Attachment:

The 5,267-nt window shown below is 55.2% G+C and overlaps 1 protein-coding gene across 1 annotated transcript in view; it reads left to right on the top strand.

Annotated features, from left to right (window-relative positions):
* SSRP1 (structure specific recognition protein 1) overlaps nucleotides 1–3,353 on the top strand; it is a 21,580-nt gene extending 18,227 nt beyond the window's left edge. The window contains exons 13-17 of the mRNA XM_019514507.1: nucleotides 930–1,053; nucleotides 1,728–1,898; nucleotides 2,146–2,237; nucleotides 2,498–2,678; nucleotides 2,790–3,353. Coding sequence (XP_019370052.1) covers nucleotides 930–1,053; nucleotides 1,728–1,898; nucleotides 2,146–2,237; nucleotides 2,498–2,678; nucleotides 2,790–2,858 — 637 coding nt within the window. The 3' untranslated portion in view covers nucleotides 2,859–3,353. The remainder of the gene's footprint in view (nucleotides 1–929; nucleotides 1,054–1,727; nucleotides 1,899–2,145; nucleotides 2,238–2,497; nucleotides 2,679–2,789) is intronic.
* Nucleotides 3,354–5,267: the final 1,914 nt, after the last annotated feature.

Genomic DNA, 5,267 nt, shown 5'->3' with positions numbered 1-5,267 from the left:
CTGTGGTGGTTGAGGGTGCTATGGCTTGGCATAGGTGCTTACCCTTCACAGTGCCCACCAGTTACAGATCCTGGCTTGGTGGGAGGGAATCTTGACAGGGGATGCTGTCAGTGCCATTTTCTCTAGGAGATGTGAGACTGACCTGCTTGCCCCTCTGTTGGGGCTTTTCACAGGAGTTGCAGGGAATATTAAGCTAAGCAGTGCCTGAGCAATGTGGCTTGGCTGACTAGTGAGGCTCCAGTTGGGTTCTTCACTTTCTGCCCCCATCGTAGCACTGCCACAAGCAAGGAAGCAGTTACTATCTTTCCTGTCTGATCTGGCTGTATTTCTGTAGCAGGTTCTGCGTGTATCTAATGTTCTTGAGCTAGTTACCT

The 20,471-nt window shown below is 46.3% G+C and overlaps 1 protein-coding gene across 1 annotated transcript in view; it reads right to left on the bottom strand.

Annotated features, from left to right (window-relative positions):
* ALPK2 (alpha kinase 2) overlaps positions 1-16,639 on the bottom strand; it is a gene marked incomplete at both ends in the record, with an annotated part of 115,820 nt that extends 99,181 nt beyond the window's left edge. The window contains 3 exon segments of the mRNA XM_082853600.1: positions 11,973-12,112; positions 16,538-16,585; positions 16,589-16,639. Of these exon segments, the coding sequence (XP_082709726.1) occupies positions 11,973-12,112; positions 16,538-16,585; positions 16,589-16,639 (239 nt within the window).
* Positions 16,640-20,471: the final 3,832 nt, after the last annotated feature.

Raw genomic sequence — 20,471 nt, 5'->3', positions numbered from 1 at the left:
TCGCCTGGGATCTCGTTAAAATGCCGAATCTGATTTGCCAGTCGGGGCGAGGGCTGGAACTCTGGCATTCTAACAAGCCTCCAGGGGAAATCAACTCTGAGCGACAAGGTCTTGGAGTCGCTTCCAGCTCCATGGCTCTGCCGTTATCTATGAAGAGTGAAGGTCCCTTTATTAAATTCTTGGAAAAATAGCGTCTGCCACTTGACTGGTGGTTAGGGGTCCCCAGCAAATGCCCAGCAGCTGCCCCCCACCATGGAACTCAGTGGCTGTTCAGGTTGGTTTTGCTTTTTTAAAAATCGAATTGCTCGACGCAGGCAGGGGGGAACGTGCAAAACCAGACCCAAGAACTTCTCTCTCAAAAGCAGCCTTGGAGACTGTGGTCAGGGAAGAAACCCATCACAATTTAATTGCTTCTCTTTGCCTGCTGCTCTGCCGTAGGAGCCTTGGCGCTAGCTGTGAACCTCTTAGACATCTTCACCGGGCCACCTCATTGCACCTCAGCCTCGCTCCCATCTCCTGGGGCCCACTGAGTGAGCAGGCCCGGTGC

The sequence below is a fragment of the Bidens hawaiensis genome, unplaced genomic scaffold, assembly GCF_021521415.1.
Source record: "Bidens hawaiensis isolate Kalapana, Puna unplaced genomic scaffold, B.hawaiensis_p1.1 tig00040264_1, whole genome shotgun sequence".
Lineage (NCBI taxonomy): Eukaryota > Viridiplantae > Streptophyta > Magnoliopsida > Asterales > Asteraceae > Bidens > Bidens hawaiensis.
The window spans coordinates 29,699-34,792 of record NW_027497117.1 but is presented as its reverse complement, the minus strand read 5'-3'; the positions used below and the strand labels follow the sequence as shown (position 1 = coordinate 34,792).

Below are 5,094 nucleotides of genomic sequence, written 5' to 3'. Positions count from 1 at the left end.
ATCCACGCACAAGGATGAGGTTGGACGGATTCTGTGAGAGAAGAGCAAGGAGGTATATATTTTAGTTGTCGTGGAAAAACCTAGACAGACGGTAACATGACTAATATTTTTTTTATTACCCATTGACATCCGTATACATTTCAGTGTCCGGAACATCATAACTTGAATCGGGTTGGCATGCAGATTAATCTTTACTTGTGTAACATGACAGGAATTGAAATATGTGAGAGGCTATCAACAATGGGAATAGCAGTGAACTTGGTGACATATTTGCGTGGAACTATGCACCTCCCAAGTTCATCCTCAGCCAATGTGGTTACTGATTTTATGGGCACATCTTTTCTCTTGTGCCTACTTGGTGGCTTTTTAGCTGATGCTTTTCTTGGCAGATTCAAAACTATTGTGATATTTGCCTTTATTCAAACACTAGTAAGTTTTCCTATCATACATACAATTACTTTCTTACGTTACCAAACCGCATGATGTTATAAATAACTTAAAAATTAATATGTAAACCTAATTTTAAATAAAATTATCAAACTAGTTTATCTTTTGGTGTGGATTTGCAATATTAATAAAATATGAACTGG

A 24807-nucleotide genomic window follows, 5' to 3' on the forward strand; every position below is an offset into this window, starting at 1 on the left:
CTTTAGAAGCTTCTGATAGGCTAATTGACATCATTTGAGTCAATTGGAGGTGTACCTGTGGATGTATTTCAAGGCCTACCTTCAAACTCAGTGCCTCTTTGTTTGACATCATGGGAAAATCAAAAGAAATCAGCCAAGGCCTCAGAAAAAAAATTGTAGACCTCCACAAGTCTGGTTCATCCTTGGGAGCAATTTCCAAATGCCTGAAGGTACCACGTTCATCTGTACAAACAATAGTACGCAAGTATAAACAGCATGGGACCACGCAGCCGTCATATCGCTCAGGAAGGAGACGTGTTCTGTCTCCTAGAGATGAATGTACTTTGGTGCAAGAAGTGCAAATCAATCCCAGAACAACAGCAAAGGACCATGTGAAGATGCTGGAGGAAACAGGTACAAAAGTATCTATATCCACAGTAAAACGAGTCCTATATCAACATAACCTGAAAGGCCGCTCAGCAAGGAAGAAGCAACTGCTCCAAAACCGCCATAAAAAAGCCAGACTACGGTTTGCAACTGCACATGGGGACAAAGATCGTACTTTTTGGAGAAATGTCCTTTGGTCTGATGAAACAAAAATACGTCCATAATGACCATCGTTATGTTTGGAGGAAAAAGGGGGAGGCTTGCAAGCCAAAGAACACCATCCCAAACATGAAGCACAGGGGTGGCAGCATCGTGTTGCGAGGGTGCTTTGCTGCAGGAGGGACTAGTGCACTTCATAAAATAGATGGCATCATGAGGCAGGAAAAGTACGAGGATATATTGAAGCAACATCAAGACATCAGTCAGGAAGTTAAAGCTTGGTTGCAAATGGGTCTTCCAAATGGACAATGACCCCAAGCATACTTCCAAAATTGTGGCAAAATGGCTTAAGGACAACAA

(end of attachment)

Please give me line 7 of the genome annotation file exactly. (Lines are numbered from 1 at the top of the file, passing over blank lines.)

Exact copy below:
The 20,471-nt window shown below is 46.3% G+C and overlaps 1 protein-coding gene across 1 annotated transcript in view; it reads right to left on the bottom strand.